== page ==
A helpful thing to remember when plotting out stories with a clear antagonist: he probably doesn’t know he’s the bad guy.

  • Alan Rickman’s character from Die Hard likely sees himself as George Clooney’s character from Ocean’s 11.
  • In Michael Clayton, Tilda Swinton is struggling to protect herself and her company. She sees it as a survival story, with herself cast as the heroic victim.
  • Even monsters, like the shark in Jaws or the velociraptors of Jurassic Park, can be heroes of their own story. In Aliens, the Queen is defending her brood. Once we understand that, the conflict is even stronger.

Whether you’re writing a thriller, a comedy or an action movie, always look at the story from the villain’s point of view. What is he trying to do? Besides the hero, what other obstacles are in the way?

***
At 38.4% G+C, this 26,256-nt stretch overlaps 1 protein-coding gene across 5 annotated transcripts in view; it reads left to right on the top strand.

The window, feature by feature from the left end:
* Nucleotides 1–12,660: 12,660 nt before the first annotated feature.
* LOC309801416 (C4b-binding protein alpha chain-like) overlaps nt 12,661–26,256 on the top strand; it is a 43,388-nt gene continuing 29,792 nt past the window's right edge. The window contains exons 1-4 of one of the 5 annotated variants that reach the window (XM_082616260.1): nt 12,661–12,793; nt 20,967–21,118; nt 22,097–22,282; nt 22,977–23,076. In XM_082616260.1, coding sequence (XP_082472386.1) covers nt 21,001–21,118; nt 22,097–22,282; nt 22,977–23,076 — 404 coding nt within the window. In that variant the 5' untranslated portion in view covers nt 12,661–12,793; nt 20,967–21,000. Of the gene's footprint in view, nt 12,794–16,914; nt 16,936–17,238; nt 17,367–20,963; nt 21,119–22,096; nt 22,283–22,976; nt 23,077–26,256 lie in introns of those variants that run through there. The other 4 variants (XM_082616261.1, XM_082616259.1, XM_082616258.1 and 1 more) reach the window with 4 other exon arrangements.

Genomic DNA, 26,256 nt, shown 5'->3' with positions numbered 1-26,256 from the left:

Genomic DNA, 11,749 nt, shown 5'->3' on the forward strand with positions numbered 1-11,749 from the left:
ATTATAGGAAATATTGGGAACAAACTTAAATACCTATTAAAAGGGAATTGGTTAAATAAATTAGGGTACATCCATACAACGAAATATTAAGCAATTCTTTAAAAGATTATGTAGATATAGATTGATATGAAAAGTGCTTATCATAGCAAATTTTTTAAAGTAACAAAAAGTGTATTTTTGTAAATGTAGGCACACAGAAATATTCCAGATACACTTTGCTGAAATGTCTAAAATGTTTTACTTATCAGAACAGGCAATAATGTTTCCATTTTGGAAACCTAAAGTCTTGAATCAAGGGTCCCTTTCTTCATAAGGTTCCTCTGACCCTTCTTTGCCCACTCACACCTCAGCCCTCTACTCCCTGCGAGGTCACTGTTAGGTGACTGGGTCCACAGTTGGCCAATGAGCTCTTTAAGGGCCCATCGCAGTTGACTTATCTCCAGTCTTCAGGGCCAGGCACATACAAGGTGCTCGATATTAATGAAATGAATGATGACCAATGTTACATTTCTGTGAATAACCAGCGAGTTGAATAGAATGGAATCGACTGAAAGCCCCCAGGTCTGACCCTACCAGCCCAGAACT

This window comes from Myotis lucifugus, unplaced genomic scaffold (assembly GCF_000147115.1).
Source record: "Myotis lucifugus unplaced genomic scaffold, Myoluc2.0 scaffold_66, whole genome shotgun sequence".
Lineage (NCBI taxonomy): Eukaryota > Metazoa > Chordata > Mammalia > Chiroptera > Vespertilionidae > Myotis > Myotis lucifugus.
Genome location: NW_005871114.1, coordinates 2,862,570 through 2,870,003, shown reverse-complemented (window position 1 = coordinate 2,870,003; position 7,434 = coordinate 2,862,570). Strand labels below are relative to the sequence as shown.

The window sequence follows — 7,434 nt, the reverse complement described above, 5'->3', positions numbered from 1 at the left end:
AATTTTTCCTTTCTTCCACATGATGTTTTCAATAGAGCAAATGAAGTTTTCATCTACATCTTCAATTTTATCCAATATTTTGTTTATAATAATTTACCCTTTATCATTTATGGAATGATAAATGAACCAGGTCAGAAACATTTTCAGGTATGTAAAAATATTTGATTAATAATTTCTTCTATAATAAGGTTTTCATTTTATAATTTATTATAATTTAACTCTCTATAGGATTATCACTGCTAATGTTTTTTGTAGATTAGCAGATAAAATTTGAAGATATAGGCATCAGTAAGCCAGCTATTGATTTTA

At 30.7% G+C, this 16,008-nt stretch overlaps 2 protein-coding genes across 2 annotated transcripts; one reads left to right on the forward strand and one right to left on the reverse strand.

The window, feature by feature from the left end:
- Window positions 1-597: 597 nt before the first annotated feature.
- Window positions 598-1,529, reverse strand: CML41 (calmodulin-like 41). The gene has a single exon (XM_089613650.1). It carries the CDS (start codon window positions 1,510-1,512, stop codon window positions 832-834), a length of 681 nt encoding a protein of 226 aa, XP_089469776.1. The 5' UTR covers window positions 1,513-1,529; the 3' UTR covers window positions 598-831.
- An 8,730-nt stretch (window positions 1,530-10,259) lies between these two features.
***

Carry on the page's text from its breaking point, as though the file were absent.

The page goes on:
Too often, we come up with the villain’s motivation (revenge, greed) and stop. Rather, look for what the journey is. We might only see a small part of it from the hero’s perspective, but knowing the whole arc gives us more to push against.

Have a little sympathy. Let your villain win a few times, but make him work for it.

via Every villain is a hero | A ton of useful information about screenwriting from screenwriter John August.


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